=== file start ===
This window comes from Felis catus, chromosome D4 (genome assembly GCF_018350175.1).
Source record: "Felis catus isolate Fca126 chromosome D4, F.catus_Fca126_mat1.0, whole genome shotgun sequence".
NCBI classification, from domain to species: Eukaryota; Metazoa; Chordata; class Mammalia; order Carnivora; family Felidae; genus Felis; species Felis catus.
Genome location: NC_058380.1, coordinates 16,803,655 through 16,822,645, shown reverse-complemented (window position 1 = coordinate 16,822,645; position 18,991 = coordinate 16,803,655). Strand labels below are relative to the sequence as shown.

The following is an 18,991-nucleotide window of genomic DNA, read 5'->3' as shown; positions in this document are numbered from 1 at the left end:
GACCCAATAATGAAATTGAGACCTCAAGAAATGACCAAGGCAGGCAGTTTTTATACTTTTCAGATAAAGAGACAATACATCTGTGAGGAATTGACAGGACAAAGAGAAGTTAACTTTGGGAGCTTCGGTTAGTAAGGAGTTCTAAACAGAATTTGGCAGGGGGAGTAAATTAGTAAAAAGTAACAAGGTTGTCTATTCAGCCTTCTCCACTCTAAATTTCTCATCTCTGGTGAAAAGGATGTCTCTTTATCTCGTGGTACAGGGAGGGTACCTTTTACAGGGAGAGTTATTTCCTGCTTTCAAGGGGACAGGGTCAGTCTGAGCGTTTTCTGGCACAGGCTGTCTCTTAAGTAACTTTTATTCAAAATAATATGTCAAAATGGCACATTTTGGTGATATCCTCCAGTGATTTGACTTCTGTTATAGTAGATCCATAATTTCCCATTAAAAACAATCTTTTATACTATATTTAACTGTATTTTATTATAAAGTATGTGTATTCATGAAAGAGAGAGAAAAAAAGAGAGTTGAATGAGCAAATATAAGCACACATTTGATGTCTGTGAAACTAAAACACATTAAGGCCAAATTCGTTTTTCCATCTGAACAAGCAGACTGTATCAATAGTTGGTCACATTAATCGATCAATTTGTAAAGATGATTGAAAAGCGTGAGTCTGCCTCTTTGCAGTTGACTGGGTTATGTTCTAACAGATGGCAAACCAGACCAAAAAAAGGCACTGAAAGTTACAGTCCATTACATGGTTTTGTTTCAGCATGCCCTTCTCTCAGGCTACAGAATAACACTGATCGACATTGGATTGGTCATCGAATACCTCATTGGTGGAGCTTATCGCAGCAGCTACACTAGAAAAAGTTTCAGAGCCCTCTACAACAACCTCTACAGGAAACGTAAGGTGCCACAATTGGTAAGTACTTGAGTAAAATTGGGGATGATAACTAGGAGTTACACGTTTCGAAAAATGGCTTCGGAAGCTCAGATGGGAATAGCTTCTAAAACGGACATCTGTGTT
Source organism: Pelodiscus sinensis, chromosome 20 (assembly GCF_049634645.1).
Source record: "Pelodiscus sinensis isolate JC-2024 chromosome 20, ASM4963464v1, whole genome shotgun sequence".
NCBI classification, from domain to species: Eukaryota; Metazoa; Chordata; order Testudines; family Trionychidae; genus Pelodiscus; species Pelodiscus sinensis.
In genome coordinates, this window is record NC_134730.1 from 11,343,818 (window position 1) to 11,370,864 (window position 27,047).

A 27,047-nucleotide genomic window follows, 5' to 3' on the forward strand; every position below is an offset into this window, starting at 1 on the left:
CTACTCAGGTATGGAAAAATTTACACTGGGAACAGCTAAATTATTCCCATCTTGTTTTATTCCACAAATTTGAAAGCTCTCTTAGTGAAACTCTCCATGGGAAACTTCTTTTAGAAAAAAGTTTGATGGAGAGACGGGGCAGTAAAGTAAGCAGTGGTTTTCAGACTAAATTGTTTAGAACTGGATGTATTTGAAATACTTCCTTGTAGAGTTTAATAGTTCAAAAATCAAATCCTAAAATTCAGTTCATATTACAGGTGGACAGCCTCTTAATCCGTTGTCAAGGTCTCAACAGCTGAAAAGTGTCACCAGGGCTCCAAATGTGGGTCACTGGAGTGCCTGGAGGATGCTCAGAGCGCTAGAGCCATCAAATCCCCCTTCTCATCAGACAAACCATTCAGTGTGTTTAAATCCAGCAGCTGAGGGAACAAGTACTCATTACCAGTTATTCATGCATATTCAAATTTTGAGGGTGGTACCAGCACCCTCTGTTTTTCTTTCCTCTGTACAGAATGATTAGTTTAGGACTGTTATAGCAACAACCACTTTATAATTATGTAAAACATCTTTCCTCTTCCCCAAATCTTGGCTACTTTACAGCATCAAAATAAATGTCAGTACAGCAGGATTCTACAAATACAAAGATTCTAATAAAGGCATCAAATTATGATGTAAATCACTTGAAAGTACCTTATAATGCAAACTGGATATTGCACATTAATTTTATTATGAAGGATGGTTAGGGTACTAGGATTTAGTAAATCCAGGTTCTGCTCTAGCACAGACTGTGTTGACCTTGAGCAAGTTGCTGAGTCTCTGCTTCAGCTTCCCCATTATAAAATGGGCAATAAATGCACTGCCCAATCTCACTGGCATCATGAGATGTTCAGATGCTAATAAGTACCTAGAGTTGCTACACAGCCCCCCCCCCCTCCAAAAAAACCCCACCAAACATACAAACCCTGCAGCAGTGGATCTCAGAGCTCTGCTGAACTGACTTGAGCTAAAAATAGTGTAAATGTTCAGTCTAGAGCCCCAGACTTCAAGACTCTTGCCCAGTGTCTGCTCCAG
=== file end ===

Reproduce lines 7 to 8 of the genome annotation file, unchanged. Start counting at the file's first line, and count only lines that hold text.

Source organism: Pelodiscus sinensis, chromosome 20 (assembly GCF_049634645.1).
Source record: "Pelodiscus sinensis isolate JC-2024 chromosome 20, ASM4963464v1, whole genome shotgun sequence".